Diabetes mellitus (DM) is increasingly widespread and is a risk factor for development of peripheral vascular disease, a debilitating condition impacting 60 million Americans. With the concomitant development of additional complicating factors, including obesity, hypertension and dyslipidemia, a multi-pathology state develops: the metabolic Syndrome X. The obese Zucker rat (OZR) provides an excellent model for examining the impact of Syndrome X on the peripheral microcirculation, as owing to chronic hyperphagia, OZR sequentially develop type II DM, hypertriglyceridemia, and moderate hypertension. However, the impact of these developing pathologies on peripheral microcirculatory structure and function remains unclear. The proposed experiments will employ multiple levels of spatial resolution, ranging from measurements of enzyme expression and activity, through isolated microvessels, to perfused skeletal muscle for the examination of the effects of development of Syndrome X on skeletal muscle blood flow. Subsequent to the determination of the temporal development of Syndrome X and the resulting alterations to the peripheral microcirculation, further experiments will determine the effectiveness of chronic exercise and treating the individual disease components of Syndrome X on the structure and function of the microcirculation. These experiments will employ the OZR model of Syndrome X to determine consequences of the development of multi-component pathology on altered: 1) skeletal muscle arteriolar reactivity, 2) structure of individual microvessels and microvascular networks, and 3) perfusion and performance of in situ blood-perfused skeletal muscle. The completion of the experiments proposed in this application will allow for a fuller, more integrated understanding of the microcirculatory complications associated with Syndrome X and the ability to ameliorate developing impairments in the Zucker rat than presently exists. It is the applicant's contention that this knowledge can only be effectively garnered by extracting multiple phenotypes, at numerous levels of resolution from individual rats exhibiting Syndrome X and under conditions where the manifestation of Syndrome X is manipulated experimentally. From this base, future experiments can be developed which will target specific sites of impairment and control for the prevention and amelioration of the microcirculatory impairments associated with this debilitating pathological condition.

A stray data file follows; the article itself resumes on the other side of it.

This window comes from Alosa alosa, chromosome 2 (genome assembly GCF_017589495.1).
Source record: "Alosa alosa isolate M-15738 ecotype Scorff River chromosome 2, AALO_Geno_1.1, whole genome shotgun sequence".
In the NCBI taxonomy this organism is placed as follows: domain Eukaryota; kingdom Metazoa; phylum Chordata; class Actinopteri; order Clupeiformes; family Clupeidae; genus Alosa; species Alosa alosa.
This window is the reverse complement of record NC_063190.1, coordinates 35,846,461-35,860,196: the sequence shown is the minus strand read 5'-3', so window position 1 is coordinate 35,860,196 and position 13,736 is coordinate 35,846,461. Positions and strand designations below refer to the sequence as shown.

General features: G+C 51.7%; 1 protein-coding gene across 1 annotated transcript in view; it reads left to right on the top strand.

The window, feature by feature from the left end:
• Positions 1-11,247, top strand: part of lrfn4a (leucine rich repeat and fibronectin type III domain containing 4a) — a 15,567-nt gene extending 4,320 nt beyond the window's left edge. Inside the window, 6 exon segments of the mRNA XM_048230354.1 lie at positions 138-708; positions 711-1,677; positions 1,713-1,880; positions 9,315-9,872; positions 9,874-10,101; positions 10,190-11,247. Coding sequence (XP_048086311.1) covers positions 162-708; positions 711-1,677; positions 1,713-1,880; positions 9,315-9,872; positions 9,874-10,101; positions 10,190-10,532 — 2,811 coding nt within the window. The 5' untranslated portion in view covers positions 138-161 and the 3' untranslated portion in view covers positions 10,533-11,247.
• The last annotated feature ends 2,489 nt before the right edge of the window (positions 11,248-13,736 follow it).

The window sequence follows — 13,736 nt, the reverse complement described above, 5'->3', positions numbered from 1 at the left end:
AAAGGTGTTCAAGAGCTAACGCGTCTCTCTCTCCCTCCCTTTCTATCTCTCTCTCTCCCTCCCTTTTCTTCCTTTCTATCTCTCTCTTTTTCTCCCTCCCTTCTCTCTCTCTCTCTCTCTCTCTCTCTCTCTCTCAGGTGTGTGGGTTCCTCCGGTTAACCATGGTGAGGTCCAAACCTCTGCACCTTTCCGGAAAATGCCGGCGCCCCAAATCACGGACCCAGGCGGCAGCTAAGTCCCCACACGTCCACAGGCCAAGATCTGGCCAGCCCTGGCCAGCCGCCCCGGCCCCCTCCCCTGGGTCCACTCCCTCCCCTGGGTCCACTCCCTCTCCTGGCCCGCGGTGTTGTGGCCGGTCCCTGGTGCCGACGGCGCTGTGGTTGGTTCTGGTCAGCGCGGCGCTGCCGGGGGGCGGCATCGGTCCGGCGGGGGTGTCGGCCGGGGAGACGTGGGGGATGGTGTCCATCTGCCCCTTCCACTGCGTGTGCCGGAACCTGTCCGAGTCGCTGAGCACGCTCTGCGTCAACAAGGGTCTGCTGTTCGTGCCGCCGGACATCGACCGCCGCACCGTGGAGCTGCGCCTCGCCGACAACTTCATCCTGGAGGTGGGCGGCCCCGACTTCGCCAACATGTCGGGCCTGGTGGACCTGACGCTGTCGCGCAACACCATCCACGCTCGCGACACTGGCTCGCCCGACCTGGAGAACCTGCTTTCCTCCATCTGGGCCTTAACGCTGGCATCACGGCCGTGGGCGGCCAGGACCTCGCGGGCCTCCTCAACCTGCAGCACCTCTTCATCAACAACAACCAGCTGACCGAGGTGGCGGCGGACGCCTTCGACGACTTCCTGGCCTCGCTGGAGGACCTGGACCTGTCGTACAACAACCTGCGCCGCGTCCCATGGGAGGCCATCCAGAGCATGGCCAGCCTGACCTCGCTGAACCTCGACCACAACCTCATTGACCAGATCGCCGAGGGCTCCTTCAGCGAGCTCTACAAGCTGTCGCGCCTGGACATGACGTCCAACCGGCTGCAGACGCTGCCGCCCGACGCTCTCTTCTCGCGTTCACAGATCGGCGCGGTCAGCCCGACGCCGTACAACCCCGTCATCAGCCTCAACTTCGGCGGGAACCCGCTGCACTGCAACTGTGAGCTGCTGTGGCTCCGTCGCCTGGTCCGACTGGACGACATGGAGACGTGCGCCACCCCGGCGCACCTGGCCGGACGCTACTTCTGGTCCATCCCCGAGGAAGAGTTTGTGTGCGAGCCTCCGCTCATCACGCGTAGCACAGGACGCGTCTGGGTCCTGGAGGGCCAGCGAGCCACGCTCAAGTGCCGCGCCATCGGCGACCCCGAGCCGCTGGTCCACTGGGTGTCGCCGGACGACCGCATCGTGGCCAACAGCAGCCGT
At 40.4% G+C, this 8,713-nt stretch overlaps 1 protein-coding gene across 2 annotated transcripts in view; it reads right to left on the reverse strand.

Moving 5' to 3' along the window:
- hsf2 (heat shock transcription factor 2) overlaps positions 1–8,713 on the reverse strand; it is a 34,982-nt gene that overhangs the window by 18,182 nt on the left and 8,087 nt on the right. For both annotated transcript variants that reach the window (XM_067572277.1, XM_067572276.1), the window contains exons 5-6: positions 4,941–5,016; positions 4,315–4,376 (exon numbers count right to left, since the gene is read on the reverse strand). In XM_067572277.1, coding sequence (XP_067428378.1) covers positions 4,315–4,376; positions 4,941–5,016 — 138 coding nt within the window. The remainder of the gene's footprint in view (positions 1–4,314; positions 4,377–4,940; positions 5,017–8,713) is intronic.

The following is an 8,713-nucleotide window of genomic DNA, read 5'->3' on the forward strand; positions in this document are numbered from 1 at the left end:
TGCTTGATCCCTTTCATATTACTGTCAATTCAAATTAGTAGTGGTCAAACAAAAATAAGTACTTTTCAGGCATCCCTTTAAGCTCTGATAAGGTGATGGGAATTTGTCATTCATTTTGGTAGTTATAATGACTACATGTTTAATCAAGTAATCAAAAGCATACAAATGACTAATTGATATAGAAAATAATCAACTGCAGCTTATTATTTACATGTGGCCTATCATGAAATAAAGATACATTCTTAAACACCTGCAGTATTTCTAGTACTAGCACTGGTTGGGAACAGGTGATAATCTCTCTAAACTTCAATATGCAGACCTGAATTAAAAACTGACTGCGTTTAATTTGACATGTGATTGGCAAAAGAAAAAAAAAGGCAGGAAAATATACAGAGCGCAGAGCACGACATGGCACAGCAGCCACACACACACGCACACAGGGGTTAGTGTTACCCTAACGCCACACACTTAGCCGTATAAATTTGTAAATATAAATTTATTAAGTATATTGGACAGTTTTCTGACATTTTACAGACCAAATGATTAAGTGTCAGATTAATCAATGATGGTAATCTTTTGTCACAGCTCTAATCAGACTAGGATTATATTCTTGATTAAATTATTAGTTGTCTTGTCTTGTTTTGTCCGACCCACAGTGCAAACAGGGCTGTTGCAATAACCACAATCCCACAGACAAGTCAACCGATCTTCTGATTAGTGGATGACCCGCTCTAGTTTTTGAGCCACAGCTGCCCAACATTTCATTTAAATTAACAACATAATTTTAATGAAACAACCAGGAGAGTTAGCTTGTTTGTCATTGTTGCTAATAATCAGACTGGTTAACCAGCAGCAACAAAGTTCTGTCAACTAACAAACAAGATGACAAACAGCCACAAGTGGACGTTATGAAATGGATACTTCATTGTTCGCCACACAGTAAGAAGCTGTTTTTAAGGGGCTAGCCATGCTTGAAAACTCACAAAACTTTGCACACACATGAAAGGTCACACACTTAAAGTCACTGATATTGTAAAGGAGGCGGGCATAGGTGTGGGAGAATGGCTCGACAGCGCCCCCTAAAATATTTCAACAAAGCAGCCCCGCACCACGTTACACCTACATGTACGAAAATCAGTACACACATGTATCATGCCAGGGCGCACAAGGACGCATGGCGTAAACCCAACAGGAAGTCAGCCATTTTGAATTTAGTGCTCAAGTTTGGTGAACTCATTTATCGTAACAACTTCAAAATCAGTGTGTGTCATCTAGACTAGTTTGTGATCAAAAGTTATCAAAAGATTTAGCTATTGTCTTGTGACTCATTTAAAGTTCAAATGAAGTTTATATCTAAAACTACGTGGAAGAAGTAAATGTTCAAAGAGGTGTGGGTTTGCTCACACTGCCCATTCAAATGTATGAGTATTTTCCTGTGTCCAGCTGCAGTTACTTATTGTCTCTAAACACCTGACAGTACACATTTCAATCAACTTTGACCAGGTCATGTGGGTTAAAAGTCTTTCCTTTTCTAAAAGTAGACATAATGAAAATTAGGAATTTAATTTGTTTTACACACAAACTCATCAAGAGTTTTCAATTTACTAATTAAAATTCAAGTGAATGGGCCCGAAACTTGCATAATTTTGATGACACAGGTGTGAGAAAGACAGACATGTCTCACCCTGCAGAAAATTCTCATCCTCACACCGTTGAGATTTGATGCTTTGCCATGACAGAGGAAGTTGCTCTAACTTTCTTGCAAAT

National Institute of Health (NIH)
National Institute of Diabetes and Digestive and Kidney Diseases (NIDDK)
Research Project (R01)
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Study Section
Experimental Cardiovascular Sciences Study Section (ECS)
Program Officer
Jones, Teresa L Z
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West Virginia University
Schools of Medicine
United States
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